Used too much to create a new solution might be a “
Sprint 5 Solution” or a “
Jonas Quick Fixes Solution” and when it is fixed/done, imported to Test and Prod as an unmanaged solution. Sure, we can remove that solution to “clean it up”, but the components in that solution can never be removed by removing their solution. Unmanaged solutions only contain points to the components, but they are owned by the
Default solution. And the Default solution can not be removed. Period.
A classic problem is installing a new product in Dev or Test, just to test it, and then you can’t import your solution in the Prod. Now you have created – probably without even knowing it – dependencies between the tested product and your own solution.
🧑💻 The Develop slice
Commit e v e r y t h i n g ✅
You should survive even if all environments blow up badly and you have nothing left. You should be able to recreate both DEV, TEST, and PROD from the source control.
The committed files are the Source Of Reality.
Notice the difference between “pets” and “cattle“. These environments are not pets. They are cattle. Period.
There are interesting discussions on the difference between pets and cattle – here on StackExchange, and here from cloudscaling.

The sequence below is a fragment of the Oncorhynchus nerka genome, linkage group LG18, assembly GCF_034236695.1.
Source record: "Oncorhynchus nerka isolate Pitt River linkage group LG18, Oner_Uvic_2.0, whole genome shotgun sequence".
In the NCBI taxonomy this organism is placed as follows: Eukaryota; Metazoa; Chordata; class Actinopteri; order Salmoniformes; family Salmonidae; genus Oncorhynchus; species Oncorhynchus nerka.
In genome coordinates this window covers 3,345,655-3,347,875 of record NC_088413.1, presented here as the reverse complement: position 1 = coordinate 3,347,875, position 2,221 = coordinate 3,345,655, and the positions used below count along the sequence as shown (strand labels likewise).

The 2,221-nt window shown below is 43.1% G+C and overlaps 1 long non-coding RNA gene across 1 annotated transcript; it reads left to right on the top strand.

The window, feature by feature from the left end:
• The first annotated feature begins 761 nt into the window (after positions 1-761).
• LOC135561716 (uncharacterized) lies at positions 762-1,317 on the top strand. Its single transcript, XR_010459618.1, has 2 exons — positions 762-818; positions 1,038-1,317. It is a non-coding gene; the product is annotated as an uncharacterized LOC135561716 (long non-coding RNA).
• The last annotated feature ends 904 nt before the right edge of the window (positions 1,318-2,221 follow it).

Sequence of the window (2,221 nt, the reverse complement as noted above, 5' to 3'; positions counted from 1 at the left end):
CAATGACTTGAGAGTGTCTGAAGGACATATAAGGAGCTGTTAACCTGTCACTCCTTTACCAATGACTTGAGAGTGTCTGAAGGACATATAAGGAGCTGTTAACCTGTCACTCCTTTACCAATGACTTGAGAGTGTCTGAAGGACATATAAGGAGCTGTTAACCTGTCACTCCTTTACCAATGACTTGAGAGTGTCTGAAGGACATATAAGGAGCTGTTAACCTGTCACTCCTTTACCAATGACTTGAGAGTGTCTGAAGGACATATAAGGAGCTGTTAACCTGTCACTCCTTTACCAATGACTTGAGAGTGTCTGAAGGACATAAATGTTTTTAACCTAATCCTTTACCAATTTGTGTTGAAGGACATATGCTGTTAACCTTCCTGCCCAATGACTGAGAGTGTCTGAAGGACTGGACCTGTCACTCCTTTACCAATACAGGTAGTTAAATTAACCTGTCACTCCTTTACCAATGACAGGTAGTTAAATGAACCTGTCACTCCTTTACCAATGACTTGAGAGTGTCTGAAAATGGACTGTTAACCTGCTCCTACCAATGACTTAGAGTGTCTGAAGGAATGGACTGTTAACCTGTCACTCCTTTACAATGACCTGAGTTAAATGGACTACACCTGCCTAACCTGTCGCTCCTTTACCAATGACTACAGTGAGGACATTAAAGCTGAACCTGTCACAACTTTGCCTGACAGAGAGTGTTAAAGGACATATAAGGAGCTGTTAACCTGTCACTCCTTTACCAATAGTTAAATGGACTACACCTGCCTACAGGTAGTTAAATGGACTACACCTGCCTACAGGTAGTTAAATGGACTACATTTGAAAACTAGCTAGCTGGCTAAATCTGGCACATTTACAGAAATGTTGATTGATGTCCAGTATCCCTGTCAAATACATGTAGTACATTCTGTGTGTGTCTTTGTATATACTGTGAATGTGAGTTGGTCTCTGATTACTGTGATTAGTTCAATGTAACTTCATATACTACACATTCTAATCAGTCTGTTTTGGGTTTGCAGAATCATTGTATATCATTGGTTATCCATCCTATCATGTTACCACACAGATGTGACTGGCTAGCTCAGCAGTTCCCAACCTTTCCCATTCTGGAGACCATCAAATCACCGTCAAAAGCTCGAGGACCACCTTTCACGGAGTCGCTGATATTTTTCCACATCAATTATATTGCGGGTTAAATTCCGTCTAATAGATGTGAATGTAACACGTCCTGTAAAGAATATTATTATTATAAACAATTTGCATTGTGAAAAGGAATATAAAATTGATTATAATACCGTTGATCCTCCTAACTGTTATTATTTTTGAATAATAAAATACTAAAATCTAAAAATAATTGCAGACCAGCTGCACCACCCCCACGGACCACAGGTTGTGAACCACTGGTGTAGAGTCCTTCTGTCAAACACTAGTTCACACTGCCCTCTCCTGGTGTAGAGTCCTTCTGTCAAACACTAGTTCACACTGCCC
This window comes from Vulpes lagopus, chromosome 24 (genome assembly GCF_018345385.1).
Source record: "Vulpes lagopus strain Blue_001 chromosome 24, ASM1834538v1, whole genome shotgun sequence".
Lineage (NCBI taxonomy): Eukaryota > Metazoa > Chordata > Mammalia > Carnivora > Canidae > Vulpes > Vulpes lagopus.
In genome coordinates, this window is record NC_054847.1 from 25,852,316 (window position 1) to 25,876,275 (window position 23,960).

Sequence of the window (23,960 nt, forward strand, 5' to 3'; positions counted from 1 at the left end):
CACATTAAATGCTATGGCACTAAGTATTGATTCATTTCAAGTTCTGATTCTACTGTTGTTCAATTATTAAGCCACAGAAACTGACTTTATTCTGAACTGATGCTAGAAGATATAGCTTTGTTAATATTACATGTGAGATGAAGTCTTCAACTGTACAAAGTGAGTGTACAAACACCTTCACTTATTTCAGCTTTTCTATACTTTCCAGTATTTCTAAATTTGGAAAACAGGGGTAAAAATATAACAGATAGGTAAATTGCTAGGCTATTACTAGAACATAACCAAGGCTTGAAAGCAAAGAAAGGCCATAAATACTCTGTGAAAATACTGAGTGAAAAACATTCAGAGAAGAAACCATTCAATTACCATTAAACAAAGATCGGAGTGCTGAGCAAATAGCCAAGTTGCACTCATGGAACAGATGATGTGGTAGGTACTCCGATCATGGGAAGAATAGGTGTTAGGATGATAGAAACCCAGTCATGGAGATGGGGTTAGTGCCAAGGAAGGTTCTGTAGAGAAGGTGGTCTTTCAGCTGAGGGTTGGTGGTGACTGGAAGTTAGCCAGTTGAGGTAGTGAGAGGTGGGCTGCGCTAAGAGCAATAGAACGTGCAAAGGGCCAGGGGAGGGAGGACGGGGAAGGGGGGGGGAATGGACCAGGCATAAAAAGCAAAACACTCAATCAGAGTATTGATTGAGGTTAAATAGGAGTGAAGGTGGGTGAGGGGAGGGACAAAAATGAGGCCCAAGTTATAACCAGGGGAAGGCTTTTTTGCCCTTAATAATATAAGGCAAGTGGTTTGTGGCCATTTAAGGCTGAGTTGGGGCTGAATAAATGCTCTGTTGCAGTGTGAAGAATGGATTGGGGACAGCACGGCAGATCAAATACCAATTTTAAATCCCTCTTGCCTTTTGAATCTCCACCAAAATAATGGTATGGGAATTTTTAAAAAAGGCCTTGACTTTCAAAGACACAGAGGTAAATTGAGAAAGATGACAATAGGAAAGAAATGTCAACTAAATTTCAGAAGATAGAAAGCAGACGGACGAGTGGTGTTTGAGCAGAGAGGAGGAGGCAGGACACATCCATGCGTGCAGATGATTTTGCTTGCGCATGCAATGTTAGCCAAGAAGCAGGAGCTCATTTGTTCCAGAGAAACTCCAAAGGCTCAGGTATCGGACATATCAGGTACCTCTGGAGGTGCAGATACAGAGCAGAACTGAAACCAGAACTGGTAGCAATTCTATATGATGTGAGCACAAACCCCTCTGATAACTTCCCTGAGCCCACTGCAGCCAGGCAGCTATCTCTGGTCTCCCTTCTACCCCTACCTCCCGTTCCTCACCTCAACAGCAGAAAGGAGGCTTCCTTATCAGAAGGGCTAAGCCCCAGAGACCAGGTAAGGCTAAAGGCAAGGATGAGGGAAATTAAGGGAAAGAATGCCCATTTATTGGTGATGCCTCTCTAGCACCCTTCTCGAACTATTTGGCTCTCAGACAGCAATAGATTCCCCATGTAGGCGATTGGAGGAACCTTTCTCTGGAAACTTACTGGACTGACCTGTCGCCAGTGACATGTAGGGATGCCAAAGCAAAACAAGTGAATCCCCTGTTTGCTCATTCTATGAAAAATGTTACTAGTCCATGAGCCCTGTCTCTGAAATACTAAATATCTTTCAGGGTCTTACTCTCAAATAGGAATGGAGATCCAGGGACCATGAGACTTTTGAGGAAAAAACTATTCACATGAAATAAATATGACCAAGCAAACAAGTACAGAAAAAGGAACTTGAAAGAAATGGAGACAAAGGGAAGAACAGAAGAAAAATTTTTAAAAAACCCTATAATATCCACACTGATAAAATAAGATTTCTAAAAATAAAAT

Even if nothing has been blown up for you, creating a new branch development environment should be easy!
So the development environment is where it is designed and built – but it’s not the Single Source Of Truth.
Please no! Don’t commit ALL files 😬
It is quite common to see all files are committed to source control… *sigh*
So you probably did it just to be safe, so you didn’t miss some small unimportant (you think) file you might skip, so okay, just commit all the files on my local hard disk.
Why shouldn’t you?
A few examples of reasons:
- It makes it harder to find the code you need
- It can be stuck at old versions when you should have updated
- It gets someone else’s flavor of Visual Studio
- It wastes disks (probably not for you, but for “the cloud”)
.gitignore tells git which files we shall – surprise – ignore. If a file is updated or created, it won’t add it to the list of changes. See docs here: Microsoft Learn, GitHub Docs, git Documentation.
The easiest is to create that file in the root folder in your repository and get great samples from GitHub: https://github.com/github/gitignore
Since we are all often working with C# and similar, you can go directly to this
.gitignore sample: https://github.com/github/gitignore/blob/main/VisualStudio.gitignore
Copy, Paste, and now you’re happier than you were.
Remove ignored files
Note that those already committed are not removed, so you have to do a bit of work to remove them from the repo.
The sample .gitignore file currently holds almost 400 lines, and that’s boring to go through. But just looking at the first 40 lines (most lines are also empty och comments, relax!) does what we need. These are my highlights:
- Source Control folders:
- Generated files in folders:
packages bin obj logs